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Why do people say violet instead of purple?

Why do people say violet instead of purple?

The words “violet” and “purple” are often used interchangeably, but there are some key differences between the two colors. While both violet and purple fall into the same general family of colors, violet has a bluer tone while purple is closer to red. The variance extends beyond hue as well, including cultural and linguistic associations. This article will explore why people sometimes specifically say “violet” instead of using the more generic term “purple.”

The Origins of Violet vs Purple

The word “purple” is derived from the name of the purple dye obtained from mollusks known as murex or purpura, which was highly valued in antiquity. This dye produced a color between red and blue, which became known as “purple.”

The word “violet” has a more specific origin, being named after the violet flower. The violet flower has a bluer purple tone than the murex dye. So while both violet and purple occupy the spectrum between red and blue, violet skews closer to blue.

Violet as a Spectral Color

When defining colors by wavelength, violet refers to a specific spectral band. The visible light spectrum ranges from red at the long wavelength end (700 nm) to violet at the short wavelength end (380-450 nm). Purple is not actually present as a specific wavelength of light. This means violet can be defined more precisely than purple.

Color Wavelength Range
Red 700 nm
Orange 620-700 nm
Yellow 570-590 nm
Green 495-570 nm
Blue 450-495 nm
Violet 380-450 nm

So when referring to the color occupying the shortest wavelength of visible light, the scientifically accurate term is “violet” rather than the generic “purple.”

Violet and Purple in Language

The English language has distinct words for violet and purple, but this is not the case in all languages. Some languages, like Italian and Spanish, have a single word that covers the range of colors from violet to purple.

In such languages, context makes it clear when the specific color violet is intended. But speakers of those languages who are learning English as a second language often use “violet” and “purple” interchangeably, not being accustomed to having two different words.

Cultural Associations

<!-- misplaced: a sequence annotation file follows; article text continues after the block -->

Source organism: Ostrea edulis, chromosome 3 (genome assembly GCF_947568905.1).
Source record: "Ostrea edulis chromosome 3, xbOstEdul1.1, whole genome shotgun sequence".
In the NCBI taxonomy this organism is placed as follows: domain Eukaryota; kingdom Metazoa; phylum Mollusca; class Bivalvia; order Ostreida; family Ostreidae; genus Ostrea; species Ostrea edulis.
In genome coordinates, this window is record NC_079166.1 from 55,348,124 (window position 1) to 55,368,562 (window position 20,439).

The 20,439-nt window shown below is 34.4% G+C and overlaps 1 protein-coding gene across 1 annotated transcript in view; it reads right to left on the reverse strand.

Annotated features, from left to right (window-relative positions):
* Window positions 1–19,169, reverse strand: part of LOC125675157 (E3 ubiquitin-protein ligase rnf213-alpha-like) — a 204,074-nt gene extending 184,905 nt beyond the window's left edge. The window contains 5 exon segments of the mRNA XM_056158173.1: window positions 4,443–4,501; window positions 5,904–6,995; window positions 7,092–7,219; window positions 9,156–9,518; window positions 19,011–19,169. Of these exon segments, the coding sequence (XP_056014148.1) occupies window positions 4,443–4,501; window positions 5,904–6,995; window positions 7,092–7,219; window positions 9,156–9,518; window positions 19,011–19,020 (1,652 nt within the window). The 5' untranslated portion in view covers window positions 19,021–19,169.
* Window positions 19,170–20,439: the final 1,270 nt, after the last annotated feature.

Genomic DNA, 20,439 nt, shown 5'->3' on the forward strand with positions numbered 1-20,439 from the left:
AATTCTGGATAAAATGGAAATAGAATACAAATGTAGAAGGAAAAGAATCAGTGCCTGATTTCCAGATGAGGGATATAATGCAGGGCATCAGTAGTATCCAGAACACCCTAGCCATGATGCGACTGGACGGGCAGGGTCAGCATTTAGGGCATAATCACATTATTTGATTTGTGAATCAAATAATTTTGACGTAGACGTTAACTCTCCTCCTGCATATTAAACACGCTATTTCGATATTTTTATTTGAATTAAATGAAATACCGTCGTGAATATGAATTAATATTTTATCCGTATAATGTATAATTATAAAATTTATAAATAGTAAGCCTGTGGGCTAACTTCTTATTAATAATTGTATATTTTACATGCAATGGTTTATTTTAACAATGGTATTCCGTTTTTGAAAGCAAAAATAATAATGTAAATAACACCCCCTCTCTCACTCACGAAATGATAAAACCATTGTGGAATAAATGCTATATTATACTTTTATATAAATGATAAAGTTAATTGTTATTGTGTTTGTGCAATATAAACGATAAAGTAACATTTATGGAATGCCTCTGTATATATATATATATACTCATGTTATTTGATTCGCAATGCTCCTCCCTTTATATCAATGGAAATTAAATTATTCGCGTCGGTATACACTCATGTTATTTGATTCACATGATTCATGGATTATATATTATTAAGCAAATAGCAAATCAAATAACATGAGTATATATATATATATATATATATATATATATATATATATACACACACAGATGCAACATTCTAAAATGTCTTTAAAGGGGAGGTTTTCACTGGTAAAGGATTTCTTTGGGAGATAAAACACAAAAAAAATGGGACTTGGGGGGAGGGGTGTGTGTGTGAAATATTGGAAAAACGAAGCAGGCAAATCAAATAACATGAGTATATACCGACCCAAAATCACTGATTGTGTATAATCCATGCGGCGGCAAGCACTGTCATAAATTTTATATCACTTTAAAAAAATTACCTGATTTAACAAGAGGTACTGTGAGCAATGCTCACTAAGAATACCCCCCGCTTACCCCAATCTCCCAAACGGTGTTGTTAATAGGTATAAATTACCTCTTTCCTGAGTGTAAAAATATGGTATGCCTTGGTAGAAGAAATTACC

Beyond technical definitions, violet and purple also have certain cultural and symbolic associations. Purple is commonly associated with royalty, nobility, luxury, and ambition. Violet, being a lighter and cooler tone, evokes more delicacy, feminity, and spirituality.

Here are some examples of the symbolic differences:

Violet Purple
Modesty Power
Romance Royalty
Imagination Ambition
Intuition Luxury
Innocence Elegance

So a speaker may choose to say “violet” instead of “purple” in order to evoke the unique connotations of lighter blue-purples.

Examples of Using Violet

Here are some examples of when a speaker might intentionally use “violet” rather than just saying “purple”:

– Describing delicate purple flowers like violets, lilacs, or lavender

– Evoking spiritual concepts like mysticism, imagination, or divination

– Describing certain shades of light purple like those associated with spring or romance

– In technical or scientific descriptions defining specific light wavelengths

– When differentiating from darker, richer purple tones associated with royalty

– To be more precise in industries like fashion, cosmetics, painting, or interior design

– In artistic contexts to set a lighter, cooler, more delicate purple tone


So in summary, the use of “violet” versus “purple” comes down to technical precision, cultural associations, artistic intent, and linguistic custom. Violet defines a specific spectral wavelength and avoids the generic vagueness of purple. It evokes a cooler, lighter, and more feminine energy compared to the power and luxury of true purple. And languages that lack distinct words lead bilingual speakers to sometimes interchange violet and purple. In the end, while they significantly overlap, violet and purple occupy different niches in language and culture.